Avengers: Infinity War
Directed by Anthony Russo & Joe Russo
Even as somebody who has watched all of the Marvel Comic Universe movies, and generally enjoyed most of them, the prospect of “Avengers: Infinity War” seemed vaguely daunting. The existing Avengers lineup has become pretty lengthy and the idea of throwing most, if not quite all, of those characters in with the Guardians of the Galaxy, Spider-Man, Dr. Strange, Black Panther, and all of their various sidekicks and colleagues, seemed potentially narratively overwhelming and probably at least narratively cluttered. But, remarkably, it manages to avoid either of those outcomes.
There’s certainly a lot happening here, but it all remains coherent – including for those of us who haven’t read the comics. Although trying to watch this without having seen at least most of the preceding movies would cause much of the character-based humor to be lost. And that’s half the fun – many of the characters, despite existing in the same timeline, have been unaware of each others’ existence. So we get, for example, a strained first meeting between Tony Stark/Iron Man and Dr. Strange – both Type A control freaks, neither of whom enjoy not being the loudest, most dominant player in a room.
One of the film’s achievements is managing to maintain the tone and style of multiple prior films as each of the various characters or groups appear on screen. The screenplay also keeps each of them busy or at least critically involved, avoiding the risk of benching half the team while only the biggest names carry the action and story. And that’s despite there not even being all that much story to carry. Thanos, the major villain of the moment, is in search of the full set of infinity stones in order to wield ultimate power and all of our assorted superheroes are attempting to block that goal.
It’s the same basic premise that was approached so poorly in “Justice League” and the two movies demonstrate the relative success and failure of the two studios’ attempts to build and wield their respective rosters. The Marvel characters, and their relationships, are so well developed on screen that it’s fun to watch them, even when the story is pretty simple. The DC characters seem less well curated and so they require stronger narratives, which haven’t been forthcoming. At this point, a Tony Stark home movie of all the Marvel characters gathered for a poker night would be compelling, where the same DC exercise would likely be a bummer to watch.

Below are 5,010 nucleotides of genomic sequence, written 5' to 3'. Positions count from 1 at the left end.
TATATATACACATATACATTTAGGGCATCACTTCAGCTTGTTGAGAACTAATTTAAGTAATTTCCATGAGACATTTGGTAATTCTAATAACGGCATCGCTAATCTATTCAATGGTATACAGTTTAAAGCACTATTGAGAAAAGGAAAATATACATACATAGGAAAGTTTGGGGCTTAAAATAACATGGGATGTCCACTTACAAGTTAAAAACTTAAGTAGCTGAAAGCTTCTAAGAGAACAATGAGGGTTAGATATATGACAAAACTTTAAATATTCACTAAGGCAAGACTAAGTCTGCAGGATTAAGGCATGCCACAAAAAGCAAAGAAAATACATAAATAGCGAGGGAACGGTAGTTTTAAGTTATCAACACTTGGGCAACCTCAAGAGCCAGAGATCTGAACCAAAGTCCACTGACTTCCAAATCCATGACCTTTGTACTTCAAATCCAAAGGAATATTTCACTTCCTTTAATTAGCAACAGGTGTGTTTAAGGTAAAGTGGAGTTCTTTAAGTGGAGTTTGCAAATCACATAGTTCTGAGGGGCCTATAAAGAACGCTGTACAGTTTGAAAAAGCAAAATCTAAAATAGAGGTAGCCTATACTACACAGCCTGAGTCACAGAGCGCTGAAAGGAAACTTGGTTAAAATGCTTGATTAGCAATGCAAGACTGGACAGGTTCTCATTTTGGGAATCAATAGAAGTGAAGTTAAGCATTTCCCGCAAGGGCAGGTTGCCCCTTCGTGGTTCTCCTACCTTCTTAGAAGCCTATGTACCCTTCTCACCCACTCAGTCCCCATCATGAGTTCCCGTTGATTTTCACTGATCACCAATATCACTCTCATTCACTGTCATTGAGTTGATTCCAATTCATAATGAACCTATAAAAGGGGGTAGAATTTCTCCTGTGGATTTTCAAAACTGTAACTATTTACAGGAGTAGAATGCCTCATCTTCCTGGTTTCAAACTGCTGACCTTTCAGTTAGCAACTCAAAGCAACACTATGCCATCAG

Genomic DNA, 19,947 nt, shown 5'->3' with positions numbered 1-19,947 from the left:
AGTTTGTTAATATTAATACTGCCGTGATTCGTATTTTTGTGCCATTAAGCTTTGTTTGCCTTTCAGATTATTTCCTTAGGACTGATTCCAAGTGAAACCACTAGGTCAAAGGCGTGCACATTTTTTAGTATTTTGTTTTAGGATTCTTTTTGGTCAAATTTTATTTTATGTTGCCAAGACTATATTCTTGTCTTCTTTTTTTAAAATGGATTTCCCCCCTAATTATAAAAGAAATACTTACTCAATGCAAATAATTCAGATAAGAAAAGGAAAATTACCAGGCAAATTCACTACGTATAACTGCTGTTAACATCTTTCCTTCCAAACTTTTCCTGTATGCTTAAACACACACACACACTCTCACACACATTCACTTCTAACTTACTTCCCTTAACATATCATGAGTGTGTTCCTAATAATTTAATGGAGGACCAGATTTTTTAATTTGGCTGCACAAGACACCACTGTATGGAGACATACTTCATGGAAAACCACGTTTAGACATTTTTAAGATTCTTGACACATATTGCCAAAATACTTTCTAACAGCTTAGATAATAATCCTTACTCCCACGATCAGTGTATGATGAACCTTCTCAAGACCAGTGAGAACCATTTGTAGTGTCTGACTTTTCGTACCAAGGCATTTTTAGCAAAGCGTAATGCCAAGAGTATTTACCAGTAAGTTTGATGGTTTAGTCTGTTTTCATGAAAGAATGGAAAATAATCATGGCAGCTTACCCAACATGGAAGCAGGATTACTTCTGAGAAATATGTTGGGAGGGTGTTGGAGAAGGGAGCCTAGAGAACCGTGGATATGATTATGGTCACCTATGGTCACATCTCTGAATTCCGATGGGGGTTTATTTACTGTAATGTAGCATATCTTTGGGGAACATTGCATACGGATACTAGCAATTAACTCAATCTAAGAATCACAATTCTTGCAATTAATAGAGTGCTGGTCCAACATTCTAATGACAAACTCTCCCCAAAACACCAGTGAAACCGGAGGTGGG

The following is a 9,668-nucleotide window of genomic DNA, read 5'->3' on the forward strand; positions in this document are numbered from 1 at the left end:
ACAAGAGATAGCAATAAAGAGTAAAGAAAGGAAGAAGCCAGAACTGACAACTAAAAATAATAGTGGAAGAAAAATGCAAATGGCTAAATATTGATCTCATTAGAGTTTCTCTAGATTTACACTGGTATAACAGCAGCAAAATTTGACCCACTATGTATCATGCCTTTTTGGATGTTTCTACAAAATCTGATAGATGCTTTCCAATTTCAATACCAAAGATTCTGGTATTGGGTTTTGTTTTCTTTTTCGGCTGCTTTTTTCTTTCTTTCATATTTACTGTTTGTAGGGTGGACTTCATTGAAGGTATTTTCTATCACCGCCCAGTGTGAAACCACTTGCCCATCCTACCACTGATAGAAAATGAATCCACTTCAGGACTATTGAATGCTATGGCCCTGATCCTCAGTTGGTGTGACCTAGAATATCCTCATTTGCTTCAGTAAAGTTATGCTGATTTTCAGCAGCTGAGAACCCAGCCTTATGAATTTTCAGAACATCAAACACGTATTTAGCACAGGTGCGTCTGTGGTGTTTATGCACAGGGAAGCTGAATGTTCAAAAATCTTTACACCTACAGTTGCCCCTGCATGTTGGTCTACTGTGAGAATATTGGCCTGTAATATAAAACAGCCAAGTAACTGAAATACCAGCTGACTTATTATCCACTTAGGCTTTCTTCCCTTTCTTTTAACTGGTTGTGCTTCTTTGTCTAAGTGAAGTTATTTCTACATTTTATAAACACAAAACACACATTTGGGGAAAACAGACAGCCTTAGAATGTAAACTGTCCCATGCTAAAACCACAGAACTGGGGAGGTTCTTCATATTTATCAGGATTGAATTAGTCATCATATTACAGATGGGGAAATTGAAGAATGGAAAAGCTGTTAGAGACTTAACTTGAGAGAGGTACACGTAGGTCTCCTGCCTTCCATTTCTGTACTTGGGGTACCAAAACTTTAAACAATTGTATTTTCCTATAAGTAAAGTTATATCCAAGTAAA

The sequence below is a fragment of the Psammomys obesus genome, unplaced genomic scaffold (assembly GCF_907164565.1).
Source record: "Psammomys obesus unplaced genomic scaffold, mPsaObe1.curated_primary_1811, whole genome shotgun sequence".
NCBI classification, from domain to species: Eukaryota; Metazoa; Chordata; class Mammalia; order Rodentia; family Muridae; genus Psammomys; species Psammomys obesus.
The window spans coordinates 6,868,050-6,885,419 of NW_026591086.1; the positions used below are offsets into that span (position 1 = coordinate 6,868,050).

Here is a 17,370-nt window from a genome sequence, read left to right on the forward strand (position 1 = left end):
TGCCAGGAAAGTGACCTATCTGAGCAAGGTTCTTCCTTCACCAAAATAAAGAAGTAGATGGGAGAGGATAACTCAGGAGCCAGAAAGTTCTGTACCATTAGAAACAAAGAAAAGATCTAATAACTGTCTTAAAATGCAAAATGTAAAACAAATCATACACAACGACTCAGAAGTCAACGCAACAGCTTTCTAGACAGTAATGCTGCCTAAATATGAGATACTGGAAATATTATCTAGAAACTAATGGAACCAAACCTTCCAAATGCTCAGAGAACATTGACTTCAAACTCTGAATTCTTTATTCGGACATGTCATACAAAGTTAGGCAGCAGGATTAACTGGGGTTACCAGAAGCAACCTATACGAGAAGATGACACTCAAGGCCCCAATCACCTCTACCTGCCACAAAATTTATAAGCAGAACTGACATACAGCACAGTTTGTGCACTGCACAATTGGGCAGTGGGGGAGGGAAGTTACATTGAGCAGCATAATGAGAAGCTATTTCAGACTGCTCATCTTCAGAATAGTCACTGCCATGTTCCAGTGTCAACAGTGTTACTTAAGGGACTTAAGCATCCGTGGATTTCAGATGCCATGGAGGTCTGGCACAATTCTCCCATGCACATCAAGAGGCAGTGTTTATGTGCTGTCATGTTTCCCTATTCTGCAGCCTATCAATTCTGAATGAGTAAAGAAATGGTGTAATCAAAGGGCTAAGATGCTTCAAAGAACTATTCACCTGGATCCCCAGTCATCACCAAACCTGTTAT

“Infinity War” also tackles, early on, one of the other basic flaws of most superhero movies – the implicit invulnerability of most of the characters. Of course, this isn’t unique to this genre, it’s true of almost all heroic franchises – James Bond is no more likely to die on screen than a character with super powers or super gear. But there’s a hierarchy of power here, and they’re not all equally strong or immortal.
The other interesting aspect, which again compares favorably to the lesser “Justice League,” is that Thanos is not simply an older, stronger character than most of them, he’s also a far more complex villain than is commonly the case. He’s not out simply for personal gain, or to destroy planets for the apparent fun of it, his stated goal is to reduce rampant over-population of essentially all civilizations. He’s like a self-appointed wildlife manager for the entire universe, attempting to cull all the herds – the problem being that the rest of us are the herds. And it’s a goal he’s been working at for some time, with the prospect of the infinity stones’ power simply accelerating the process.
The same idea is at the core of a story like Dan Brown’s “Inferno” – kill half of a population so that the other half might life, like a mother feeding one baby while abandoning another, rather than allowing both to slowly starve. Which makes Thanos a villain who believes he’s a hero, doing what he perceives to be good work while having wearily come to accept that nobody else sees it that way.
“Avengers: Infinity War” approaches all of this with good humor and a rapid pace that causes a long film to feel shorter. It’s hard to delve much deeper without spoiling significant elements of the film, but it seems fair to say that fans of individual characters are more likely to judge the film by those individual character arcs than by the quality of the overall filmmaking, which is consistently strong.
This time around, there’s a bonus scene at the very end of the credits – so stick it out.